Stocks surged 0.8% on no real substantive news. Optimism is certainly fueling the move. At this point it appears inevitable that the 1050-1060 range is not far off as that seems to be the area the consensus has targeted.
From Daily Futures:
The Federal Reserve’s Beige Book said that “economic activity continued to stabilize in July and August.” They also noted that “most Districts reported modest improvements in the manufacturing sector.” The December 2010 eurodollars were up .015 at 98.225.
The Mortgage Bankers Association said that its index of mortgage applications jumped up 17% last week to the highest level since May. Fixed rate 30 year mortgages were priced at 5.02% last week, the lowest since May. The December U.S. T-bonds finished down 8/32nds at 118.11/32nds.
The U.S. Treasury sold $20 billion of 10-year T-notes for a yield of 3.51%, slightly less than expected.
Grains and Cotton
The USDA said that China bought 110,000 tons of U.S. soybeans. November soybeans were down 8 cents at $9.285.
Australia’s Bureau of Agricultural and Resource Economics will release its next wheat crop estimate next week and an article in Bloomberg news suggests that the crop may be around 23 million tons, the biggest in four years. December wheat was down 2.75 cents at $4.562.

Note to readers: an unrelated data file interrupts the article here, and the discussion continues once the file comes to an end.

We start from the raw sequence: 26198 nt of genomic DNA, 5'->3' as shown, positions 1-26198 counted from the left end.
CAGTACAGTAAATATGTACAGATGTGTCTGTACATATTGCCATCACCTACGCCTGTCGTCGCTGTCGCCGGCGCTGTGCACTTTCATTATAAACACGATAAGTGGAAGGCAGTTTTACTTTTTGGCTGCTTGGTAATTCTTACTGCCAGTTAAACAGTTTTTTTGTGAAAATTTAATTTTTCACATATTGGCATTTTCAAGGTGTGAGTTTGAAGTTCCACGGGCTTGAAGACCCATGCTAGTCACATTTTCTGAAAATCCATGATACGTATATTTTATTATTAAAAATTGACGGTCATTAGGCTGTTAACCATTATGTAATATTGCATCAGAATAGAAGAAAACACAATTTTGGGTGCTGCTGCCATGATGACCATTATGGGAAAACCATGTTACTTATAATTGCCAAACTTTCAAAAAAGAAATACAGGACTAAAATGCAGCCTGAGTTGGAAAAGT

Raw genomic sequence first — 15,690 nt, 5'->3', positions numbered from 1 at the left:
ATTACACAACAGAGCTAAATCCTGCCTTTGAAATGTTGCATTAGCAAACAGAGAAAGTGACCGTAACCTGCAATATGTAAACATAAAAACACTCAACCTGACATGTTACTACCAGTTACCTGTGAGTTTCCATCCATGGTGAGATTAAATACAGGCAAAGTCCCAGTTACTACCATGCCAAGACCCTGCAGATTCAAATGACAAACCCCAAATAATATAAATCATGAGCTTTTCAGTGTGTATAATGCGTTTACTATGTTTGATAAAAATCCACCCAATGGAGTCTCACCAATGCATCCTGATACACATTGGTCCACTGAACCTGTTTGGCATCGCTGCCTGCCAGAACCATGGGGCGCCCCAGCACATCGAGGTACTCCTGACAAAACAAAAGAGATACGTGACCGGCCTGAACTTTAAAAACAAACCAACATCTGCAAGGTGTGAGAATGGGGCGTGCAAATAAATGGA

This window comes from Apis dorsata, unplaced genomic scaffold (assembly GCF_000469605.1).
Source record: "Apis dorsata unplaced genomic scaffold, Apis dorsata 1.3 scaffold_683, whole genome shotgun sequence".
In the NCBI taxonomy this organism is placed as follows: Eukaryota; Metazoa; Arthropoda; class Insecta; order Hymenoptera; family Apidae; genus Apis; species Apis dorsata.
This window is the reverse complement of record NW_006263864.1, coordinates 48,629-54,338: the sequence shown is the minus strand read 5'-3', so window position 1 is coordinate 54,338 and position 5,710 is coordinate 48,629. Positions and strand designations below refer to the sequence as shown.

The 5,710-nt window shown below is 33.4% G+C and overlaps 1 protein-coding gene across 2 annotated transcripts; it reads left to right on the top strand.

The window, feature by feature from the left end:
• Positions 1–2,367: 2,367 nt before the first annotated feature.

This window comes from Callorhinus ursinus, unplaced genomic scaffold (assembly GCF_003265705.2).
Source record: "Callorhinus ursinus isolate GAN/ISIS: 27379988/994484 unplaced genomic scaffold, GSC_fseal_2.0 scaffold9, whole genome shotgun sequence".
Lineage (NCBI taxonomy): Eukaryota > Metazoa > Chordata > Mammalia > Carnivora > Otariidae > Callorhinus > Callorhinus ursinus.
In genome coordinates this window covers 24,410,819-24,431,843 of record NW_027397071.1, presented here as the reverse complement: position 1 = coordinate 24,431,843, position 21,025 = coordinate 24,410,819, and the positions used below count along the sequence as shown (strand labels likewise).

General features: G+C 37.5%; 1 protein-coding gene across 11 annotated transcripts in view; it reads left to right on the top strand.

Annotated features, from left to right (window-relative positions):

Statistics Canada said that there were 6.56 million tons of wheat in storage on July 31st, up 49% from a year ago.
Canada’s Mortgage and Housing Corp. said that housing starts increased 12% in August to 150,400 units, far more than expected. November lumber ended up $1.00 at $174.40.
According to ICE Futures, U.S. cocoa inventories totaled 2.79 million bags yesterday, the lowest in nearly seven months. December cocoa closed up $80 at a new contract high of $3,033.
So far the Atlantic hurricane season has been relatively uneventful. November orange juice ended down .65 at 90.75.
OPEC members meet in Vienna later today. The weekly U.S. crude oil inventory report will be released tomorrow due to this week’s holiday schedule.
Global oil demand peaked at 86.5 million barrels per day in 2007, before the world recession hit. A private firm, IHS-Cambridge Energy Research Associates, said that they expect global demand to return to that level in 2012 (see article). November crude oil ended up .23 at $71.82.
The U.S. Department of Energy said in today’s Short-term Energy Outlook that they expect the price of regular retail gasoline to fall from $2.62 a gallon in August and September to an average of $2.56 in the fourth quarter.
An index of consumer confidence in the U.K. increased from 61 to 63 in August, the highest in over a year. The September British pound was up .0045 at $1.6531.